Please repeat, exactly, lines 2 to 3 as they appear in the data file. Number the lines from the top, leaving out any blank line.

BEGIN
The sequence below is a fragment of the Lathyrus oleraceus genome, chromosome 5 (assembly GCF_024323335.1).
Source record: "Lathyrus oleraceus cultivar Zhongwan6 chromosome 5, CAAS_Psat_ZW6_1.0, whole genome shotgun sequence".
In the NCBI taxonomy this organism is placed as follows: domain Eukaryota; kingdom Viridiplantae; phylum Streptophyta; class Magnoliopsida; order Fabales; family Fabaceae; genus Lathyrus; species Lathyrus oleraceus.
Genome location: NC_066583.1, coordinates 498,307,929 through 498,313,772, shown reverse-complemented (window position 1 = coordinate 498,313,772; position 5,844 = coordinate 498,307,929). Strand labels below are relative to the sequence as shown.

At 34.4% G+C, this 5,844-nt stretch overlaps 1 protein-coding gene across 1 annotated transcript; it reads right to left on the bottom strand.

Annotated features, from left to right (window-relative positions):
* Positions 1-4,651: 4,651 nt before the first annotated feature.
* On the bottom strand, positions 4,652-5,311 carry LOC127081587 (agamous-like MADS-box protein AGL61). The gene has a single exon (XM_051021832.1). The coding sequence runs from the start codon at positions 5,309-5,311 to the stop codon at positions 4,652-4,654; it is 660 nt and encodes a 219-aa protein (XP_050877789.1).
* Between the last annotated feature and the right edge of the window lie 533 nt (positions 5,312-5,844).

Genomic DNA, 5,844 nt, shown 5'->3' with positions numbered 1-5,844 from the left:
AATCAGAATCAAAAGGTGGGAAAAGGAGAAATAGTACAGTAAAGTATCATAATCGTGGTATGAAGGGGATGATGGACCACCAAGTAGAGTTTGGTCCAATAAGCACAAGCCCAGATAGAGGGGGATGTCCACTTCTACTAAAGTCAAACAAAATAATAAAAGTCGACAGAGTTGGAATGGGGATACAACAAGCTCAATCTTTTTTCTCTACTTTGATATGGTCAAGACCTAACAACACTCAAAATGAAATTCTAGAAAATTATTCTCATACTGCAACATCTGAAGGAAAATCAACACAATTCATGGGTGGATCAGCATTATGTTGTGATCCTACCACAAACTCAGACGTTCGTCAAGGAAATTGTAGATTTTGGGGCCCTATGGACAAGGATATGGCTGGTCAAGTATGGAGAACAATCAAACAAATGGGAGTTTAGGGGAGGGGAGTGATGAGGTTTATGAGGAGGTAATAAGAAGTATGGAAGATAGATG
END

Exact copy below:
Source record: "Lathyrus oleraceus cultivar Zhongwan6 chromosome 5, CAAS_Psat_ZW6_1.0, whole genome shotgun sequence".
In the NCBI taxonomy this organism is placed as follows: domain Eukaryota; kingdom Viridiplantae; phylum Streptophyta; class Magnoliopsida; order Fabales; family Fabaceae; genus Lathyrus; species Lathyrus oleraceus.